A House Somewhere: Tales of Life Abroad (Lonely Planet Journeys)

A House Somewhere Tales of Life Abroad Lonely Planet Journeys We ve all dreamt of escaping to a House Somewhere In this collection some of the finest names in contemporary travel writing reveal the perils and pleasures of exchanging the familiar for the foreign

  • Title: A House Somewhere: Tales of Life Abroad (Lonely Planet Journeys)
  • Author: Don George Anthony Sattin
  • ISBN: 9781740594196
  • Page: 372
  • Format: Paperback
  • We ve all dreamt of escaping to a House Somewhere In this collection some of the finest names in contemporary travel writing reveal the perils and pleasures of exchanging the familiar for the foreign Isabel Allende discovers love and paradise in California, Pico Iyer finds home in Japan amidst the alien and indecipherable, and a dank barge on the Seine opens up a new sidWe ve all dreamt of escaping to a House Somewhere In this collection some of the finest names in contemporary travel writing reveal the perils and pleasures of exchanging the familiar for the foreign Isabel Allende discovers love and paradise in California, Pico Iyer finds home in Japan amidst the alien and indecipherable, and a dank barge on the Seine opens up a new side of Paris for Mort Rosenblum Revealing the flip side to the dream, relocating to the juicy heart of New York proves fiery for Lily Brett, Chris Stewart is frightened for his life in Andalucia, and the plumbing in William Dalrymple s rooftop Delhi flat is held to ransom by his water conserving landlady.

    One thought on “A House Somewhere: Tales of Life Abroad (Lonely Planet Journeys)”

    1. I have decided, after careful deliberation, that I simply can't read any more of this book. Which is embarrassing as I bought it for my best friend. I have struggled and struggled but I just am not interested in the extracts. They might be by famous writers but there's simply nothing to catch my interest. Somehow nearly all (or at least most of the half I read) of the extracts read as if the same person wrote them. Yes, they are about wildly different countries but that's about all. Considering [...]

    2. Had to read it for school, otherwise I wouldn't have even considered reading it. I'm not going to give this a high rating because I found these stories boring. It's just not my cup of tea.Though I am travel-writing lovers would, of course, enjoy this book.I've only read the last half because it's only what's required of me.

    3. Honestly, I loved the idea of this book more than the execution. It features short excerpts from travel writers describing their lives abroad, with vignettes taking place from Paris to Tuscany to Bangkok to Japan. Some of the stories were entertaining (e.g the guy that lived on the Seine), while others were not. Generally, there just wasn't enough time to get invested in the characters or their stories—but that's true of all short story collections. I might revisit this again someday, because [...]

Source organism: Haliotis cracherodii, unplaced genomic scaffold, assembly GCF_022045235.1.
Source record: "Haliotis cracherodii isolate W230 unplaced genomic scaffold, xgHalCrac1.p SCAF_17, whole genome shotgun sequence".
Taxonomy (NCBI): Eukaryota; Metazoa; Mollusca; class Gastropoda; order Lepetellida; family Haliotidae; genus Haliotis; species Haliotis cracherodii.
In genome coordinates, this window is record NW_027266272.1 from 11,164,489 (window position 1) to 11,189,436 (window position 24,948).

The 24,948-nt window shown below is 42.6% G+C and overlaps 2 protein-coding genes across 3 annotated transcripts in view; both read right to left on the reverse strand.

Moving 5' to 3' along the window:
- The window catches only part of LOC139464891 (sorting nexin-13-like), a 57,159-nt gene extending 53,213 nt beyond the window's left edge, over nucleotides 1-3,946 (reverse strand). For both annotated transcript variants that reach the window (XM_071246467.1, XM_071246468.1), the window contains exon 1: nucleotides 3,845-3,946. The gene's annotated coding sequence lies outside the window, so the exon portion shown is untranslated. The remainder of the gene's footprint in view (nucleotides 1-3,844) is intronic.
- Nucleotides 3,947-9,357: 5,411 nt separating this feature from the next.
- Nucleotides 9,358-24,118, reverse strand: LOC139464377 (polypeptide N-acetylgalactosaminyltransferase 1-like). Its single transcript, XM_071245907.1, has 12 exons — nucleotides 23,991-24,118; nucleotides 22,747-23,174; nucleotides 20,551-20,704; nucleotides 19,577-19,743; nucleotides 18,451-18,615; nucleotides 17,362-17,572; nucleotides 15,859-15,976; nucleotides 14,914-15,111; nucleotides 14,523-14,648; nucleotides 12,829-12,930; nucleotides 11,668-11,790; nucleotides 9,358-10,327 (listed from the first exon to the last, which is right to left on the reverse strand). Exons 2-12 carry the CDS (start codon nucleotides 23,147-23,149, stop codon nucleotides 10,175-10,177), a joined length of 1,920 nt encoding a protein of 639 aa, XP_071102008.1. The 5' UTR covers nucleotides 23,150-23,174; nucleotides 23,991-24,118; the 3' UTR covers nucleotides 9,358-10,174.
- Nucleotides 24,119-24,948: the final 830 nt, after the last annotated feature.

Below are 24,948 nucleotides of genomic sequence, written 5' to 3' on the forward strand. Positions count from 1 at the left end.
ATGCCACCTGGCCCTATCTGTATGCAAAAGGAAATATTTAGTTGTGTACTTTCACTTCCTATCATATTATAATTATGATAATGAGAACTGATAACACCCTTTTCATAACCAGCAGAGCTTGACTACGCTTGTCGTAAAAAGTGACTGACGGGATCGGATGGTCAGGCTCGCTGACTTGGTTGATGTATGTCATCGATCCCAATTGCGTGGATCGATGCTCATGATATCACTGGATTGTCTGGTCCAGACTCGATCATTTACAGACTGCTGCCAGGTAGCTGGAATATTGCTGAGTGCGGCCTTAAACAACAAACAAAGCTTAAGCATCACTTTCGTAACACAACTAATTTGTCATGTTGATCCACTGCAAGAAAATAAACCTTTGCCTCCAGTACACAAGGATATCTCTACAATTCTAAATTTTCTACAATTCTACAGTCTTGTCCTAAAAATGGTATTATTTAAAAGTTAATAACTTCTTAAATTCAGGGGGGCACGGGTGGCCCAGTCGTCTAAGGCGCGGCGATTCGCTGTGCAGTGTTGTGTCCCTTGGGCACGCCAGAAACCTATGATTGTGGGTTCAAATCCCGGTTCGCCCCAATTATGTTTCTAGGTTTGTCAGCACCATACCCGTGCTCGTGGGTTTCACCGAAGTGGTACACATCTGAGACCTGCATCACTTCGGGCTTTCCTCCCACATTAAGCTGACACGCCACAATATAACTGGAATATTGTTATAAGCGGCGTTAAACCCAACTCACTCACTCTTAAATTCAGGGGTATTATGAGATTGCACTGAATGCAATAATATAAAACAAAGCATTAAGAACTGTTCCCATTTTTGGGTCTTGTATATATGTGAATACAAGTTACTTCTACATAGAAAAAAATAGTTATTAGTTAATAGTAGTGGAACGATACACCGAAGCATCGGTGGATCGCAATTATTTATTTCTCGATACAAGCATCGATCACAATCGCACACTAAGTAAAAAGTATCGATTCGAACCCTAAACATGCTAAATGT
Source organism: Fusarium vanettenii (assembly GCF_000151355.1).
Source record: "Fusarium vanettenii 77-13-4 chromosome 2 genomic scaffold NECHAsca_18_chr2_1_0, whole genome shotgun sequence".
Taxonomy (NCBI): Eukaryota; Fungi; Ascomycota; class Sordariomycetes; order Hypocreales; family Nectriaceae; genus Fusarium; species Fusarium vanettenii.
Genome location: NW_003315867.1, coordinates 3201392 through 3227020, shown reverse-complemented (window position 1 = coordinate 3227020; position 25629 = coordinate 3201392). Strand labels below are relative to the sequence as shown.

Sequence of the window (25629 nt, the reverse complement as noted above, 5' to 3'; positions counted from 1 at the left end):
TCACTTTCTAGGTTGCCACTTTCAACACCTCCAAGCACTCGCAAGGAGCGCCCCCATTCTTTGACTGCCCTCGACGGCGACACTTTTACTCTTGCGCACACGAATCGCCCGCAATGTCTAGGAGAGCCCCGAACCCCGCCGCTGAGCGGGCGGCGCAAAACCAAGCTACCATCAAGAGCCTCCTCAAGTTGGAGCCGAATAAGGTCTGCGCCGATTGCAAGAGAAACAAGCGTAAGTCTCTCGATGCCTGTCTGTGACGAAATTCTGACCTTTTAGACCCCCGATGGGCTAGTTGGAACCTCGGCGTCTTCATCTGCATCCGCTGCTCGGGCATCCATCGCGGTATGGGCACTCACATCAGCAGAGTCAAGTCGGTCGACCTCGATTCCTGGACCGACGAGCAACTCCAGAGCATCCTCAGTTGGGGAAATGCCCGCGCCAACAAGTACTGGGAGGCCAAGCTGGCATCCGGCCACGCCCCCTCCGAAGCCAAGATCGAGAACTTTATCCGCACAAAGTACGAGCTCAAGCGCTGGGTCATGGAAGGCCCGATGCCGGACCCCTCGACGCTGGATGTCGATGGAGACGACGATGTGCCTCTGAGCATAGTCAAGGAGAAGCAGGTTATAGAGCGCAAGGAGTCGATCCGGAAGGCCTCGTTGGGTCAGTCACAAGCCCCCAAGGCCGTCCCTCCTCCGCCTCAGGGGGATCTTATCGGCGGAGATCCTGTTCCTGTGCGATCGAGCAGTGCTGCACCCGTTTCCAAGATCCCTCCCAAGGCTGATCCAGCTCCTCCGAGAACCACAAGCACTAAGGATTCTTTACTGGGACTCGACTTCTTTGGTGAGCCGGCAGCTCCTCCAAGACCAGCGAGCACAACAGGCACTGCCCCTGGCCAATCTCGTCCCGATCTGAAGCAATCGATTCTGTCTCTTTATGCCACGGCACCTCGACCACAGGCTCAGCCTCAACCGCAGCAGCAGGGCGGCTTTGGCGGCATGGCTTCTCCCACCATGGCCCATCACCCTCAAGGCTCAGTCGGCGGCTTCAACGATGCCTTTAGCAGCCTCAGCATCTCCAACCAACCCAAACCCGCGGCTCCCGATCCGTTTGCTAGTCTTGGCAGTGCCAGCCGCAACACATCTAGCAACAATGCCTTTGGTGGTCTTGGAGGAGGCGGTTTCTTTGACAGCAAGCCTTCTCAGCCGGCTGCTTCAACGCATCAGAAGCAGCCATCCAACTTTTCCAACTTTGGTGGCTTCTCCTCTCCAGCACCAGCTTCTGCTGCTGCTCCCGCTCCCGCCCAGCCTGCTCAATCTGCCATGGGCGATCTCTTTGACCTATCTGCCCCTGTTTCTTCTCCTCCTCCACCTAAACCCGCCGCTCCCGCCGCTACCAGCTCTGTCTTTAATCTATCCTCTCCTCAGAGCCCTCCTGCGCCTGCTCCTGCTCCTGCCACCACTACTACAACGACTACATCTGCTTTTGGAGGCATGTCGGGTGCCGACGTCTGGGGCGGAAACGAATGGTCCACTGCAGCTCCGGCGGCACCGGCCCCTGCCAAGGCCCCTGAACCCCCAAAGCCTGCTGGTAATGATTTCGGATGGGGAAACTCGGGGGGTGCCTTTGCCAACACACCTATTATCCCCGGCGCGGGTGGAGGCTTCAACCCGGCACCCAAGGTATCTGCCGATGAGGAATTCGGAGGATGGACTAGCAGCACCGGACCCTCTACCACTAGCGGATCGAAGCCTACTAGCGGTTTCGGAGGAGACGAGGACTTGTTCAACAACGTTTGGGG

4. These stories of expats getting homes in other countries bore me. The contractor's a thief. Too many friends want to come. "We dined on rosemary and garlic Wheat Thins delicately laced with vintage Cheese-Whiz while simultaneously being accepted into the remote village in France/Italy/Slobbovia." Suddenly when all seems lost it comes together at the last moment. Then you return to New York. Get over yourself and lay off the humble bragging.

    5. Only needed to read half for A-level, haven't fully finished analysing etc yet, will update review at the end of the college year!!

    6. Dreams fuel for those that wonder about faraway lands and cultures vastly different than our own. This collection of narratives by a variety of writers, novelists , journalists, travel writers, and more, is one that I found surprisingly enjoyable, albeit rather generic. Being a compilation, as a whole, it only really shares a theme of what it means to have a home in a culture not of your own, but I enjoyed reading of the different perspectives each author brought to the ideas of "home" "roots", [...]

    7. Enjoyed the first few stories about life in other countries but then it fizzled out for me. Some I found quite boring.

    8. Nothing like a collection of stories about living abroad to re-awaken not-so-dormant desires to resume what I now see is a substandard peripatetic lifestyle. Nay, not only to resume it, but to make it worthy of, perhaps not publishable work, but at least a blog blurb.The book's collection make circle-stories of people setting off, stories of people settling in, and stories of people returning, and poignant though it was, the end of this collection inspired in me not a nostalgic homesickness or a [...]

    9. Published by a guidebook company, this compilation suffers from selection, editing and sequencing issues that would have been dealt with by a traditional publishing house; that being said, Isabel Allende's A House in Paradise, Rolf Potts's Mr. Benny's Dead Uncle and Karl Taro Greenfeld's A Loft in Paris are all worth reading

    10. I have had to read this book as part of my college level and it wouldn't usually be something I'd try but I was willing to give it a chance.After reading the second half of the book, as this was all we were required to read, I find it hard to judge it. This is because of there being many different stories and only small extracts, so while I may have enjoyed one or two of the stories I will admit that had I not needed to carry on reading I wouldn't have.Not saying that it won't be good to someone [...]